Once a gear is down and locked, there is no need for hydraulic pressure to be maintained on the extension jacks. Geometry is sufficient.
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Old 19th Jun 2021, 08:38
  #54 (permalink)  
 
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tdracer

I don't work on 787s very often, but speaking to people who do all the time say that the aircraft was designed with no input from the engineers who maintain the thing on a day-to-day basis. Jobs that would likely take 1-2 hours on previous types, can often take double that.
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Old 19th Jun 2021, 09:34
  #55 (permalink)  
 
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DaveReidUK

You are missing the point, with the aircraft on gate or in the hangar (ie stationary with no tow in progress) there is no point for having the Downlock pin fitted. The gear is down and locked. And the pins are removed after the tow, they do not take off with them fitted you know.

To say that this incident solely happened as the pin was fitted in the wrong point, without further explanation as to why the gear actually retracted, is a very incomplete explanation of this incident.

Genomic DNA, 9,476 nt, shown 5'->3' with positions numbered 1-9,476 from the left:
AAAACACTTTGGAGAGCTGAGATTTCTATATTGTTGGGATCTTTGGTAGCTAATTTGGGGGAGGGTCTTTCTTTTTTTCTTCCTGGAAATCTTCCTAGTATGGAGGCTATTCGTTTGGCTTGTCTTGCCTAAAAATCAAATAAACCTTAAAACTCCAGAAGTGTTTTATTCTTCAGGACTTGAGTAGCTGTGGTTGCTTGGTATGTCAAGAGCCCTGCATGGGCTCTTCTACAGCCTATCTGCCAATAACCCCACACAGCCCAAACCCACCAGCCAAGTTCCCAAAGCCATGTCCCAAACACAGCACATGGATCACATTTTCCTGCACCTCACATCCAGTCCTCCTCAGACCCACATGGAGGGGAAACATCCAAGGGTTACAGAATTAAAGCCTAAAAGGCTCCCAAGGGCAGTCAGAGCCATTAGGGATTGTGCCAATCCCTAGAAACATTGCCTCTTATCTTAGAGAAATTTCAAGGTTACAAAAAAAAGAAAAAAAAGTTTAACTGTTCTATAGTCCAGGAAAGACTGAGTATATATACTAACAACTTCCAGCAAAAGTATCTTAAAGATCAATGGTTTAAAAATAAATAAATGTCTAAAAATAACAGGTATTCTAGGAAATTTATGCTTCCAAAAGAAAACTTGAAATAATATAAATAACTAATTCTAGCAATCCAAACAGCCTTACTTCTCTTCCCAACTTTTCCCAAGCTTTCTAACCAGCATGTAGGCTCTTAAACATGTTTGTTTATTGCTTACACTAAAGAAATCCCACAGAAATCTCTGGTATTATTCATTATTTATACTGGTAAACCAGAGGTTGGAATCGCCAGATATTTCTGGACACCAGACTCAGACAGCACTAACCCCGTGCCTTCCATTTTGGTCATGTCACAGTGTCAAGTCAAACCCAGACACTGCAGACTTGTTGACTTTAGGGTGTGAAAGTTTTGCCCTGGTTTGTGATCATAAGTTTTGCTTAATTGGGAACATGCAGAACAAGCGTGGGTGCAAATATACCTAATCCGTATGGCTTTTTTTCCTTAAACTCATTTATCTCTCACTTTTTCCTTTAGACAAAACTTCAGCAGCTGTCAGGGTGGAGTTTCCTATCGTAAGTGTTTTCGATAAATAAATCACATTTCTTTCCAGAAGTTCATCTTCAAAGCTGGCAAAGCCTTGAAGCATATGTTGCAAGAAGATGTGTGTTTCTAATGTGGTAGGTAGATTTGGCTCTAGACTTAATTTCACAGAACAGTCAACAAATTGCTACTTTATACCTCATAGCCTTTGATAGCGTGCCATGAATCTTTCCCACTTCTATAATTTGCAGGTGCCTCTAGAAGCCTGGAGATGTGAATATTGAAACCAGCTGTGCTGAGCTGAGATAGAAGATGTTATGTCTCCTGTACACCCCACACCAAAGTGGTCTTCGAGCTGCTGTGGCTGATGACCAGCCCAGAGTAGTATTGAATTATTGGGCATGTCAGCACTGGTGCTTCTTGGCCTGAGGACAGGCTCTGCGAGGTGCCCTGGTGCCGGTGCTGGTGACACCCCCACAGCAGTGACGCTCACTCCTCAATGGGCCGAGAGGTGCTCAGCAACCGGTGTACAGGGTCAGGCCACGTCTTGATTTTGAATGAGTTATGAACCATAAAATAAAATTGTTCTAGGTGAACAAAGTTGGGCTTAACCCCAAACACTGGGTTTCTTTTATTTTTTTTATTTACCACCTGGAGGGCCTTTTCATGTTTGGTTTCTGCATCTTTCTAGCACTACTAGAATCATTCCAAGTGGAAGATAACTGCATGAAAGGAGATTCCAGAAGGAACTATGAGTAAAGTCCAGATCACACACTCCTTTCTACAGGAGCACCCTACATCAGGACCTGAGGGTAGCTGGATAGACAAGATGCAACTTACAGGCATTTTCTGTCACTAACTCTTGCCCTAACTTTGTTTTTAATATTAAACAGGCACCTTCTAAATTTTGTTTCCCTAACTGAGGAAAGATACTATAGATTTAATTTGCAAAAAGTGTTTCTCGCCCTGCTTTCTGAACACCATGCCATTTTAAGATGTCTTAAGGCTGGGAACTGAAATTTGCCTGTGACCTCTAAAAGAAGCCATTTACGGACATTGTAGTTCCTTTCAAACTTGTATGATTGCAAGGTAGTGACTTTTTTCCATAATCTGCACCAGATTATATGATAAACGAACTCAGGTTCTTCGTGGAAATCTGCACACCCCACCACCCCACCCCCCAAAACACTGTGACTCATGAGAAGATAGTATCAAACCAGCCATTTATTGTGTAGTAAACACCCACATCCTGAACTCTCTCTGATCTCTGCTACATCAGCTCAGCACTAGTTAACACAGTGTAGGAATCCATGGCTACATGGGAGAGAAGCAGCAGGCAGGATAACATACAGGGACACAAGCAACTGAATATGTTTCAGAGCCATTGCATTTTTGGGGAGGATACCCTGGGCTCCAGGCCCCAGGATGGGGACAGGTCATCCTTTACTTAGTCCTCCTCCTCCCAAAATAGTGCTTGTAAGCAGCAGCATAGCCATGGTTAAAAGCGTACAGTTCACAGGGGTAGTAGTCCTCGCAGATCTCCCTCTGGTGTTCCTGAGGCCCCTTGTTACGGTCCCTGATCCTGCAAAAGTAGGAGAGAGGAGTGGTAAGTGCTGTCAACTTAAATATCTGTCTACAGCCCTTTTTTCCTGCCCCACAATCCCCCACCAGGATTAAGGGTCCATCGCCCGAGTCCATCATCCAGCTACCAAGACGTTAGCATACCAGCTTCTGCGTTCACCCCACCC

Obviously the aircraft had been towed, or did taxi onto gate. But are you saying that the tow commenced without gear pins fitted correctly, and the NLG collapsed with the tow bar and tractor connected during the tow? I see no evidence of this.

I am rated on the B787, and yes I have towed them onto gate many times. The first thing you do after you tow onto gate is remove the gear pins. The 787 is a very complex aircraft, you cannot second guess it, or take any shortcuts when carrying out any maint activity. And that is all I will say without speculating as to what actually happened here.

Last edited by Ngineer; 19th Jun 2021 at 10:03.
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Old 19th Jun 2021, 10:12
  #56 (permalink)  
 
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Ngineer